New York Marathon Women’s Preview: Mary Keitany (2nd-Fastest Marathoner Ever) Takes on 2-Time World Champ Edna Kiplagat and a Slew of Challengers
November 02, 2014
Mary Keitany (2:18:37 pb) may be a Paula Radcliffe type talent, but she’ll have her hands full in NYC in her first marathon in two years. She’ll be challenged by former double World Champ Edna Kiplagat, and NYC champs Jelena Prokopcuka and Firehiwot Dado, plus 2013 runner-up Buzunesh Deba. Desiree Linden leads the American field, which also includes 41-year-old Deena Kastor (shooting for 2:25) and Kara Goucher, in her first marathon since April 2013.
October 29, 2014
Despite the withdrawal of defending champion Priscah Jeptoo, the women’s field at the 2014 TCS New York City Marathon still boasts plenty of quality, with four sub-2:20 women and three former NYC champions. The second-fastest woman of all time, Mary Keitany (2:18:37 pb) will race her first marathon since the 2012 Olympics after taking time off to have a baby. She’ll be challenged by former New York champs Edna Kiplagat (also the 2-time defending World champ), Jelena Prokopcuka (3rd last year) and Firehiwot Dado. Last year’s runner-up Buzunesh Deba, 2013 Rotterdam champ Jemima Sumgong and World/Euro silver medallist Valeria Straneo of Italy complete a stacked international field. Top Americans include Olympians Desiree (Davila) Linden (2:23:54 for 10th in Boston in April), Kara Goucher (running her first marathon in over 18 months) and Deena Kastor (fresh off a 69:37 master’s world record in the half marathon in September). We preview the race below; check back later this week for interviews and insight from the pre-race press conferences in New York.
Start time: Sunday, 9:10 a.m. ET
TV/Streaming: National TV coverage on ESPN2, starting at 9 a.m. You can also stream it on ESPN3.com or the WatchESPN app (online streaming coverage begins at 7 a.m. ET). In the NYC area, TV coverage will be on ABC7 starting at 9 a.m. NYC-area residents can also stream it on WatchABC and 7online.com (online streaming coverage begins at 7 a.m. ET).
Prize money: $705,000 total (plus time bonuses)
*reduced by half for times slower than 2:39:00
Time bonuses range from $60,000 for a sub-2:22 to $10,000 for a sub-2:27 (course record is 2:22:31)
World Marathon Majors: Rita Jeptoo already locked up the 2013-14 WMM title and $500,000 prize with her victory in Chicago. She’ll be in New York on Sunday, but only to receive her award after the race.
Mary Keitany – Kenya, 32 years old, 2:18:37 pb (2012 London), 65:39 half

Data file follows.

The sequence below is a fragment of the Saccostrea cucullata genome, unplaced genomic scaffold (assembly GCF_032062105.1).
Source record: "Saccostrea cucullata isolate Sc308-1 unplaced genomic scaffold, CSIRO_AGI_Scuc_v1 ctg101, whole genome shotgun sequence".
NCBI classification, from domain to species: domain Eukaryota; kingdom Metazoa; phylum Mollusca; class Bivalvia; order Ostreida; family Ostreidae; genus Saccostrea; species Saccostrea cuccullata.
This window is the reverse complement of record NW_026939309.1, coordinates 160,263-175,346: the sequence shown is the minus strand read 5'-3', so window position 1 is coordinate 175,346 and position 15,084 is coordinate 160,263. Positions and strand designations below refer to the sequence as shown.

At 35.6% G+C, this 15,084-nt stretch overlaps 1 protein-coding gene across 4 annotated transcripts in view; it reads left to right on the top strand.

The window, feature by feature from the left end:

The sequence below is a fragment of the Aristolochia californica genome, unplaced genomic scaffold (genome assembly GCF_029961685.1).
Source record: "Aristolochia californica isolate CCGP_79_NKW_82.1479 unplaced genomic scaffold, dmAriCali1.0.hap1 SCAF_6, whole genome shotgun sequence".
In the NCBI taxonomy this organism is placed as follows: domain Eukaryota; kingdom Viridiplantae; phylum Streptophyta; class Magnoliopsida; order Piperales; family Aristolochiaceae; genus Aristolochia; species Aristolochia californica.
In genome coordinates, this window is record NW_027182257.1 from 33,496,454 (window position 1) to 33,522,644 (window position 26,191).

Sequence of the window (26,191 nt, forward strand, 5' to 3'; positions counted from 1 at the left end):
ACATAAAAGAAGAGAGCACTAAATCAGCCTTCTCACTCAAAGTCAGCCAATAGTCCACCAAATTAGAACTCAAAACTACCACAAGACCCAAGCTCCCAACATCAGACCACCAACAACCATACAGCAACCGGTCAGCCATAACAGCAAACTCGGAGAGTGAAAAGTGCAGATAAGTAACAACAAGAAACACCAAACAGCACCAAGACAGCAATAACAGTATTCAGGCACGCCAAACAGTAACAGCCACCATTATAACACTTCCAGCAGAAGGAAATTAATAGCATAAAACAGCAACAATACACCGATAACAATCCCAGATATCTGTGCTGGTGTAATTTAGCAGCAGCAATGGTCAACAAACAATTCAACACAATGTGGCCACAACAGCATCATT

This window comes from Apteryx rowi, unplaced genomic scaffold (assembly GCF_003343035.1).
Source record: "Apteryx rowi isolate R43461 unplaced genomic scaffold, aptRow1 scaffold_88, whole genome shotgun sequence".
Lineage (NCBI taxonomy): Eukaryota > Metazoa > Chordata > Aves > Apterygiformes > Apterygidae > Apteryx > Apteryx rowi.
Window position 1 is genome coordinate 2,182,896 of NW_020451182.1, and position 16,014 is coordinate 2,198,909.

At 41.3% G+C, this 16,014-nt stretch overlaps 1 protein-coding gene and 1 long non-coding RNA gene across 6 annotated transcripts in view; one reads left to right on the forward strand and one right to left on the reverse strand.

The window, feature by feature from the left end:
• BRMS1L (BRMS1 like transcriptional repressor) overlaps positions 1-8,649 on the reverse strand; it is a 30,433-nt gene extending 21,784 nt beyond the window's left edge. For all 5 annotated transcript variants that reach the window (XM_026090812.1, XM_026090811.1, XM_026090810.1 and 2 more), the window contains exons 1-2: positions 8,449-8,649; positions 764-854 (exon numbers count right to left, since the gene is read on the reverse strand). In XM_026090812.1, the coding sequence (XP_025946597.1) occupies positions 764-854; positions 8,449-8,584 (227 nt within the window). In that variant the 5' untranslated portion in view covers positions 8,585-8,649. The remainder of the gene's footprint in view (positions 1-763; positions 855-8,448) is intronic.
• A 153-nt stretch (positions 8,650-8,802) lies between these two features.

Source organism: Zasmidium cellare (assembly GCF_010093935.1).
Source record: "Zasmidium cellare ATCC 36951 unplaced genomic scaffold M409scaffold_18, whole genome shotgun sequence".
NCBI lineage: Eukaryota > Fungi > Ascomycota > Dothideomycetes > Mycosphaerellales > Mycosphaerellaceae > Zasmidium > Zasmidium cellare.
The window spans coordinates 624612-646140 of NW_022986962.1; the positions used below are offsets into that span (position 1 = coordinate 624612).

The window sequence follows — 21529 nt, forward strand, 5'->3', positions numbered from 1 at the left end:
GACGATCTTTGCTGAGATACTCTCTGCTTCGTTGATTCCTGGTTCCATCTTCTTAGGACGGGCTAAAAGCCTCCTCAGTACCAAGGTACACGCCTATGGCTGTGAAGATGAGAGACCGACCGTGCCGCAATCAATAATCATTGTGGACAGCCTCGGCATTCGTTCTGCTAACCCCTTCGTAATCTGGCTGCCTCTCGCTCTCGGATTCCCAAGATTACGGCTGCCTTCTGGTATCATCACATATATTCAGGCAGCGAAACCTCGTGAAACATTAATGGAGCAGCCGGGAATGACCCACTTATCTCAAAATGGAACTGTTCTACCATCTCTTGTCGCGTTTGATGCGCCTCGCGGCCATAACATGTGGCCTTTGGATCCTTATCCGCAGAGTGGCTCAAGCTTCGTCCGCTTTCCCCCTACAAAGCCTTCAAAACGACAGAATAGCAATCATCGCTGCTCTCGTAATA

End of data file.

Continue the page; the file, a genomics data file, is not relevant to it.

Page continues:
Last two marathons: 4th, 2012 Olympics (2:23:56); 1st, 2012 London (2:18:37)
Prep race: 1st at Great North Run (half marathon) in 65:39 on September 7
With Jeptoo out of the race, Keitany becomes the favorite in New York. If you took the whole NYC field to Chicago or Berlin and ran the race there, we’d say Keitany would be a near-lock for the win, but the New York course — and a few other factors — mean that Keitany is not a heavy favorite.
Before we get to why Keitany might not win, let’s remind you why she could. First, she has some incredibly fast pbs. Here is the complete list of women who have a faster marathon pb than Keitany:
Keitany’s 2:18:37 in London in 2012 made her the second-fastest marathoner of all time (doper Liliya Shobukhova ran 2:18:20 but that time was stricken from the record books); she’s also the second-fastest half-marathoner of all time, with a 65:39 pb (65:50 on a record-eligible course). That 65:39 is the best evidence that Keitany is ready to win New York. She ran that time at the Great North Run on September 7, where she broke the course record set by Radcliffe in 2003. If you break a record set by Radcliffe in the same year she ran 2:15:25, you’re in good shape. Furthermore, Keitany laid waste to a strong field in that race, defeating Beach to Beacon champ Gemma Steel, Olympic marathon champ Tiki Gelana and one of her rivals in New York, 2-time defending World champion Edna Kiplagat. Keitany’s time of 65:39 was 2:34 better than Steel, 3:06 better than Gelana and 4:58 better than Kiplagat. Finally, Keitany rarely runs a bad marathon; the last time she finished lower than fourth in a major was when she DNF’ed London in 2007.
You’d think that Keitany’s performance at the Great North Run would make her unbeatable in New York, and that could well be the case on Sunday. There are a few reasons why another woman could break the tape in Central Park. First and foremost, the Great North Run was only Keitany’s second race since the 2012 Olympics, as she took time off after that race to have a baby. She hasn’t run a marathon since and while a dominating victory in a half marathon is a good sign, the marathon is a different beast. Additionally, Keitany has been exceptional on flat, fast courses (she has won London twice) but on more technical layouts like New York, she isn’t quite as good. In two cracks at NYC, she’s finished third both times (2010 and 2011) and was fourth at the London Olympics.